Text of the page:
As forth she went at early dawn
To taste the dew-besprinkled lawn,
Behind she hears the hunter's cries,
And from the deep-mouth'd thunder flies;
She starts, she stops, she pants for breath,
She hears the near advance of death,
She doubles, to mis-lead the hound,
And measures back her mazy round;
'Till fainting in the publick way,
Half dead with fear she gasping lay. . . .
. . . dearest friends, alas, must part!
How shall we all lament! Adieu.
For see the hounds are just in view.
GAY, 'The Hare and many Friends'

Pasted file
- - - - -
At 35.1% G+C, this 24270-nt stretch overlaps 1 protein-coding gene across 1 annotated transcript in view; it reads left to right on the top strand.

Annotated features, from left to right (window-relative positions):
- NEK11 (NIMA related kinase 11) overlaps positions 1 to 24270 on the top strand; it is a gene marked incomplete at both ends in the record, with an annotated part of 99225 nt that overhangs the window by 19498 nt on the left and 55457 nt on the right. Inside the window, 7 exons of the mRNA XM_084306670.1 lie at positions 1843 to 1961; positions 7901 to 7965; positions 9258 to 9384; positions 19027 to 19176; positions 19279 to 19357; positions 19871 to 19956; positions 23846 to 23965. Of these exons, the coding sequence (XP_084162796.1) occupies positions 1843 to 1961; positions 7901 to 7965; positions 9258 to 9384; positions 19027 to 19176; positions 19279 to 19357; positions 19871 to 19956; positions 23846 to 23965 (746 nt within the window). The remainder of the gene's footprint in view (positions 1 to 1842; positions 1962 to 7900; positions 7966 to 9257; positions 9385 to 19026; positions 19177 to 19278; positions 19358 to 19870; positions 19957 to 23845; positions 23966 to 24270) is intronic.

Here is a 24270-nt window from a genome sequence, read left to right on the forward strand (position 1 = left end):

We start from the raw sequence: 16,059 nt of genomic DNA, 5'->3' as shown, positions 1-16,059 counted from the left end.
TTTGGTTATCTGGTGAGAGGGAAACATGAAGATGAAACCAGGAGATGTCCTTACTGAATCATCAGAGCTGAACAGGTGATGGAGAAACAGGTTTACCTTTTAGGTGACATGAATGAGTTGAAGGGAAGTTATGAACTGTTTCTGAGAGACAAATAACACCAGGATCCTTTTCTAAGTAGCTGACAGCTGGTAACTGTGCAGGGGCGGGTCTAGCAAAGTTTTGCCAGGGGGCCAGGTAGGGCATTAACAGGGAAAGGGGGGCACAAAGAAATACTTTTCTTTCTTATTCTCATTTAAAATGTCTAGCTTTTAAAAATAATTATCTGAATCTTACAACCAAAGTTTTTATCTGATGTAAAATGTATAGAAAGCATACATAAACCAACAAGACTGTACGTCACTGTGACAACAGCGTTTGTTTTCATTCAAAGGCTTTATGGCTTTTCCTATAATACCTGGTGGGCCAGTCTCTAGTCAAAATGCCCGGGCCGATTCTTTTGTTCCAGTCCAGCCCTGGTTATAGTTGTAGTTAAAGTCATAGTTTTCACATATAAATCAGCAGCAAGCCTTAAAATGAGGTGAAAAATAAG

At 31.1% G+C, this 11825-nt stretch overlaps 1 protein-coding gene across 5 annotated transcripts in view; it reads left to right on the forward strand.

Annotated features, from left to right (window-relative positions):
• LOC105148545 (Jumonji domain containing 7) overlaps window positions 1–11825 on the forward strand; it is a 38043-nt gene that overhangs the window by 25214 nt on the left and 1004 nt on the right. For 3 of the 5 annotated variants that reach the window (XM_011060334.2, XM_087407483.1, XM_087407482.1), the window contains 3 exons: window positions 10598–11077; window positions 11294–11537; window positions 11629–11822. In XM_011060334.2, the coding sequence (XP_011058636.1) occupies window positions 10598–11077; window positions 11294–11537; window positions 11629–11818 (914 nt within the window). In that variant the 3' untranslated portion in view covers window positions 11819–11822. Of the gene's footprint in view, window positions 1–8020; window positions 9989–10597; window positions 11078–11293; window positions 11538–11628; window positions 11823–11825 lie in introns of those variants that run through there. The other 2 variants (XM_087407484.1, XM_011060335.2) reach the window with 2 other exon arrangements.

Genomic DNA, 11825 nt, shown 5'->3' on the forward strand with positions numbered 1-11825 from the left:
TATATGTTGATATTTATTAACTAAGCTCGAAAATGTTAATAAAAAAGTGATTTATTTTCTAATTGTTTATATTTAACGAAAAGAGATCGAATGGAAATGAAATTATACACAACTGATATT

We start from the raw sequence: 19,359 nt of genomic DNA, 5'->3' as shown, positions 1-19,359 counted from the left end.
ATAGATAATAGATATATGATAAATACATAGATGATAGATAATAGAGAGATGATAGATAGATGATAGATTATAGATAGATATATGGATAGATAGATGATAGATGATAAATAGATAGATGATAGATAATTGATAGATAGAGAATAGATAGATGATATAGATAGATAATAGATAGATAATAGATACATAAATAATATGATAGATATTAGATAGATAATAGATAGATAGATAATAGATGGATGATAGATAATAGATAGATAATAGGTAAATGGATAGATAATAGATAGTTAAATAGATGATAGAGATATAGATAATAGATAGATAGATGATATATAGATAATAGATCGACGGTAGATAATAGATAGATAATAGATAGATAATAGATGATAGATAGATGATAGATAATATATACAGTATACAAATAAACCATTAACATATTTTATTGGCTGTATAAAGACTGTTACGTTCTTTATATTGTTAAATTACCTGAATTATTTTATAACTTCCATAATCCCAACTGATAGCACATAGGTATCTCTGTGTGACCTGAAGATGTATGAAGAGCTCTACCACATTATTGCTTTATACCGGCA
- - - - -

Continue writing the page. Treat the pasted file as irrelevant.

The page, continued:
COWPER was from childhood a scholar. By the time he had settled himself in the Temple he was master of four languages beside his own: Greek, Latin, French, and Italian. He had read continually in the literatures of these countries and in his letters he described the great pleasure he had had in reading with his friends. He read Homer with Dick Sutton at Westminster and again in the Temple with William Alston. He stretched out on a wall by the sea to read Tasso's Jerusalem and the Pastor Fido with Joseph Hill. We see the youths sprawled in fields and meadows, at the shore, in small rooms at school or in the Temple--reading together, and talking about literature. In childhood they read 'legendary tales', 'mythologic stuff', and from mother or a nurse they learned Bible stories. At school, a lot of classics and little religion--but in young manhood, philosophy prevailed.1____________________